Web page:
As a dispute resolution hub, the Singapore Courts often considers arbitration-related issues. In Anupam Mittal v Westbridge Ventures II Investment Holdings  SGCA 1 (“Anupam”), the Court of Appeal clarified that – pre-award stage – arbitrability of commercial disputes is determined by the proper law of the arbitration agreement and the law of the seat. Yet, deciding on the proper law may not be entirely straightforward. We share our insights below.
The dispute is between a senior executive and a private equity investor over the management of a company in India. The parties were bound by a shareholders’ agreement providing for Indian law as the governing law of the contract and arbitration to be seated in Singapore.
The senior executive commenced proceedings before the Indian Courts alleging corporate oppression. In response, the investor sought an anti-suit injunction from the Singapore Courts on the basis that the Indian proceedings were commenced in breach of the arbitration agreement between the parties.
The issues before the Singapore Courts are: (a) is the dispute arbitrable (which turned on whether the law of the seat or the law of the arbitration agreement determines arbitrability); and (b) what is the law governing the arbitration agreement (i.e., the ‘proper law’)?
Which Law to Apply to Determine Whether a Dispute is Arbitrable?
In Anupam, the parties disagreed on the arbitrability of the dispute. The senior executive argued that corporate oppression disputes are not arbitrable under Indian law. The investor countered that arbitrability depends which law applies to determine arbitrability.
The Singapore Court determined that the essential criterion of non-arbitrability is whether the subject matter of the dispute makes it contrary to public policy for that dispute to be resolved by arbitration. Public policy is not limited to that of the seat of the arbitration (i.e., Singapore) but extends to foreign public policy as well.
As for which public policy is in play, this is determined by a two-step process. First, arbitrability is determined by the law governing the arbitration agreement. Second, after passing the first step, the arbitrability is determined by the law of the seat of the arbitration. If the dispute is not arbitrable according to public policy of either the governing law of the arbitration agreement or the proper law of the seat, then the arbitration cannot proceed.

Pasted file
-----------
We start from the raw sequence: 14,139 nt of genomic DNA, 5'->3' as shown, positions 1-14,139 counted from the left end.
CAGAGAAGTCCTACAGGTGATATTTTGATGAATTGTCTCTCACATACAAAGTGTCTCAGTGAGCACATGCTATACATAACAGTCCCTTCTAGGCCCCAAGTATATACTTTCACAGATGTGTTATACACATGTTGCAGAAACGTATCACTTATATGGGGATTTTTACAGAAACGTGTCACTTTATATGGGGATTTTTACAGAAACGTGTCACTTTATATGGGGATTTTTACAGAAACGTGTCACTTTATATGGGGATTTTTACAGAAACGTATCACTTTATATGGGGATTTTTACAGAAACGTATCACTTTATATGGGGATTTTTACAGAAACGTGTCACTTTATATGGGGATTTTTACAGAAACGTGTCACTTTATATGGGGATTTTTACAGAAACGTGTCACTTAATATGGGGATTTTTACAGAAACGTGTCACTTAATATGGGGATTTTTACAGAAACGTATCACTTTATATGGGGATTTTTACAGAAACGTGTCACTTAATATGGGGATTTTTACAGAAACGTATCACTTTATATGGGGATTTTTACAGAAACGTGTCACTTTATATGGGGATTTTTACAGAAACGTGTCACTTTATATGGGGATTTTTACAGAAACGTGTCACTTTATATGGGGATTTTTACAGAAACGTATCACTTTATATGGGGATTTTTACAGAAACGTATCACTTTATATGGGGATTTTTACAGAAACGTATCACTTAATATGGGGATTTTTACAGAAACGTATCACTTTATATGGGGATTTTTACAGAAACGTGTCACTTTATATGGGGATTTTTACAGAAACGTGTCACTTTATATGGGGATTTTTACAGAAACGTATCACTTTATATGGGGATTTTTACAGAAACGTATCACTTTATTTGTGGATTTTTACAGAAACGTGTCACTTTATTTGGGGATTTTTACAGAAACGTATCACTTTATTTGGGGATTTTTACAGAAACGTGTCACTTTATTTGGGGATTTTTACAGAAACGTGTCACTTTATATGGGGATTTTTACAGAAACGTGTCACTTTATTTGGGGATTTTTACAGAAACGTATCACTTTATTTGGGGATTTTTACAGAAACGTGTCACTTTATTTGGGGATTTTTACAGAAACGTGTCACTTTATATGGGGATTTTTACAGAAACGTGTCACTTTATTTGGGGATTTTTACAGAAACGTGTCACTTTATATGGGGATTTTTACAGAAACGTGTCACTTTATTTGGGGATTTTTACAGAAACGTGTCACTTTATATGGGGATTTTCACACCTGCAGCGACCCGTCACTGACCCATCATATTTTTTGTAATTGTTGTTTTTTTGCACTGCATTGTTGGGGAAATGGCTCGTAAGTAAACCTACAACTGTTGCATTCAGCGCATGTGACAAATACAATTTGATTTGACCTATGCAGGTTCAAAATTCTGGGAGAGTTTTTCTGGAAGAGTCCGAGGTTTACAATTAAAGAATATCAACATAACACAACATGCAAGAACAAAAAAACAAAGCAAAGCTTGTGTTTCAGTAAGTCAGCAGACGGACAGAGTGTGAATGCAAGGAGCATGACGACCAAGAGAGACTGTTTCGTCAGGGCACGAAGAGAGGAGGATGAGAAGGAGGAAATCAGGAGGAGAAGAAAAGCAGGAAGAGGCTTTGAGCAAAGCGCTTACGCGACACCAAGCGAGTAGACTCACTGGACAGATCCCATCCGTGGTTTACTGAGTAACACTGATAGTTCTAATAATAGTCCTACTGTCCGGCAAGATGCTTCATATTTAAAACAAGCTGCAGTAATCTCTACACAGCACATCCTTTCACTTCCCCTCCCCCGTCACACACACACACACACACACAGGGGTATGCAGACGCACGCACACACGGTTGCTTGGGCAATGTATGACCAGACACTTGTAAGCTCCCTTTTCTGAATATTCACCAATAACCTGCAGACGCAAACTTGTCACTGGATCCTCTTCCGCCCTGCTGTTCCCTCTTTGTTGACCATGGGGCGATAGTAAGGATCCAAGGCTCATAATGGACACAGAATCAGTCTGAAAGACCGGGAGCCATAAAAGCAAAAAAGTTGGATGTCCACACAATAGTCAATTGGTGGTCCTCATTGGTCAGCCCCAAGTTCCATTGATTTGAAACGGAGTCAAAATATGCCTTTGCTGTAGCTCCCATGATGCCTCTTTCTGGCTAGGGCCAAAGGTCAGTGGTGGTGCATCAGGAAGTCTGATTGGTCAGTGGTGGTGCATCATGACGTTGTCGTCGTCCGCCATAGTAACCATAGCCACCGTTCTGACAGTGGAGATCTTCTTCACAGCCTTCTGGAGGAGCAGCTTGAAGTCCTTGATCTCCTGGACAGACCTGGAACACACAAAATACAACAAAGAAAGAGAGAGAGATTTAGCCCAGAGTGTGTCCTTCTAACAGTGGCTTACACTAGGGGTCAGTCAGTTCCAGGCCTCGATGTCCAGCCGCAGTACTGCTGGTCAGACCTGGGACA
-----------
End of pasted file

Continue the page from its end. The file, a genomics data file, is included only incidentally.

What is the Law Governing the Arbitration Agreement (I.e., the Proper Law)?
In Anupam, it is clear that the law of the seat is Singapore law. However, the proper law of the arbitration agreement is less clear. The Singapore Court applied the three-stage test:
1. Express choice. The Court decided there was no express choice of law. Just because parties have expressly provided for the governing law of the contract does not mean that this constitutes an express choice of law for the arbitration agreement.
2. Implied choice. Typically, Singapore Courts will hold that the proper law of the arbitration agreement is the same as that of the contract. In a previous decision of BNA v BNB  SGCA 84 (“BNA”) (see our earlier briefing note), the Court decided that Chinese law, the proper law of the contract, is implied as the governing law of the arbitration agreement. In Anupam, however, the Court decided that although Indian law was the governing law of the contract, the law of the seat – Singapore law – was implied as the proper law of the arbitration agreement. The Court opined that parties in BNA did not appear to be aware that the proper law of the arbitration agreement would impact the validity of the arbitration agreement whereas parties in Anupam appeared to have demonstrated more thought in drafting the arbitration agreement (when including management disputes in the arbitration agreement).
3. Closest and most real connection. The Court decided that this is Singapore law, being the seat of the arbitration.
The Anupam decision is certainly a positive step forward; it is the first time a Singapore Court has considered the question of arbitrability during the pre-award stage. That said, commercial parties should still take care when drafting arbitration agreements. Specifically, to include a proper law clause in the arbitration agreement to avoid unnecessary uncertainties.
As arbitration specialists, we advise on arbitration agreements and the conduct of arbitration proceedings. To find out how we may assist, please do not hesitate to contact our lawyers.